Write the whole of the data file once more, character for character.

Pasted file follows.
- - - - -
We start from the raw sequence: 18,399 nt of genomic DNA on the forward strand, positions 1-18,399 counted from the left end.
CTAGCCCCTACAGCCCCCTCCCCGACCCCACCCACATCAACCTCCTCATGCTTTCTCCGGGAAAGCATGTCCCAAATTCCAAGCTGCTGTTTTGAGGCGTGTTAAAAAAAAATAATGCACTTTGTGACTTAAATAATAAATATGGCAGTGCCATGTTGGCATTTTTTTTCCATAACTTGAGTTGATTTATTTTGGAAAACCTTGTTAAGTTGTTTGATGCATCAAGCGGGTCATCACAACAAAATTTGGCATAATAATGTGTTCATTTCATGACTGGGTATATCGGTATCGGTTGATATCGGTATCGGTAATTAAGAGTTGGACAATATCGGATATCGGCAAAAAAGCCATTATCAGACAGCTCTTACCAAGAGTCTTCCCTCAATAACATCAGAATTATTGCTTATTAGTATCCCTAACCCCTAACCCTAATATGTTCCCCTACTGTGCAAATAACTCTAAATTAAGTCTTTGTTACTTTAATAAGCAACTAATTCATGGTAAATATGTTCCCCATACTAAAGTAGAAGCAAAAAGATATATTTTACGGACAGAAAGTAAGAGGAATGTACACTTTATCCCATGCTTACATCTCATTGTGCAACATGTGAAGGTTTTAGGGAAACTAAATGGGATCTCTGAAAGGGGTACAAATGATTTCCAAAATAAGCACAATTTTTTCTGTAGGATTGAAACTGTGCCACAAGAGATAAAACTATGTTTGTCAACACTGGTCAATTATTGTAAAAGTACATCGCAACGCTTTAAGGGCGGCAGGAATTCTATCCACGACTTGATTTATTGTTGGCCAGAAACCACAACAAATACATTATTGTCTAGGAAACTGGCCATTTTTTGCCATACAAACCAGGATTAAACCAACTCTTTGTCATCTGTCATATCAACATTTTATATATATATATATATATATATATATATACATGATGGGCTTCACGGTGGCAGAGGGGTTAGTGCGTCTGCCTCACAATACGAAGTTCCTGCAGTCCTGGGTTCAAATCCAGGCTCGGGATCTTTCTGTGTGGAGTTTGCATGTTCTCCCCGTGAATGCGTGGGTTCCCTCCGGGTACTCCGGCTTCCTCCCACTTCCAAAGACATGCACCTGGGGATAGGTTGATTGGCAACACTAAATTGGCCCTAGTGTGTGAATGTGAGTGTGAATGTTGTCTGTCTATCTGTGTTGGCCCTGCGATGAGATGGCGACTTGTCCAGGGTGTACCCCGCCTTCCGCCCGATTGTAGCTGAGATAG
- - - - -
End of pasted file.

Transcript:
We start from the raw sequence: 18,399 nt of genomic DNA on the forward strand, positions 1-18,399 counted from the left end.
CTAGCCCCTACAGCCCCCTCCCCGACCCCACCCACATCAACCTCCTCATGCTTTCTCCGGGAAAGCATGTCCCAAATTCCAAGCTGCTGTTTTGAGGCGTGTTAAAAAAAAATAATGCACTTTGTGACTTAAATAATAAATATGGCAGTGCCATGTTGGCATTTTTTTTCCATAACTTGAGTTGATTTATTTTGGAAAACCTTGTTAAGTTGTTTGATGCATCAAGCGGGTCATCACAACAAAATTTGGCATAATAATGTGTTCATTTCATGACTGGGTATATCGGTATCGGTTGATATCGGTATCGGTAATTAAGAGTTGGACAATATCGGATATCGGCAAAAAAGCCATTATCAGACAGCTCTTACCAAGAGTCTTCCCTCAATAACATCAGAATTATTGCTTATTAGTATCCCTAACCCCTAACCCTAATATGTTCCCCTACTGTGCAAATAACTCTAAATTAAGTCTTTGTTACTTTAATAAGCAACTAATTCATGGTAAATATGTTCCCCATACTAAAGTAGAAGCAAAAAGATATATTTTACGGACAGAAAGTAAGAGGAATGTACACTTTATCCCATGCTTACATCTCATTGTGCAACATGTGAAGGTTTTAGGGAAACTAAATGGGATCTCTGAAAGGGGTACAAATGATTTCCAAAATAAGCACAATTTTTTCTGTAGGATTGAAACTGTGCCACAAGAGATAAAACTATGTTTGTCAACACTGGTCAATTATTGTAAAAGTACATCGCAACGCTTTAAGGGCGGCAGGAATTCTATCCACGACTTGATTTATTGTTGGCCAGAAACCACAACAAATACATTATTGTCTAGGAAACTGGCCATTTTTTGCCATACAAACCAGGATTAAACCAACTCTTTGTCATCTGTCATATCAACATTTTATATATATATATATATATATATATATATACATGATGGGCTTCACGGTGGCAGAGGGGTTAGTGCGTCTGCCTCACAATACGAAGTTCCTGCAGTCCTGGGTTCAAATCCAGGCTCGGGATCTTTCTGTGTGGAGTTTGCATGTTCTCCCCGTGAATGCGTGGGTTCCCTCCGGGTACTCCGGCTTCCTCCCACTTCCAAAGACATGCACCTGGGGATAGGTTGATTGGCAACACTAAATTGGCCCTAGTGTGTGAATGTGAGTGTGAATGTTGTCTGTCTATCTGTGTTGGCCCTGCGATGAGATGGCGACTTGTCCAGGGTGTACCCCGCCTTCCGCCCGATTGTAGCTGAGATAG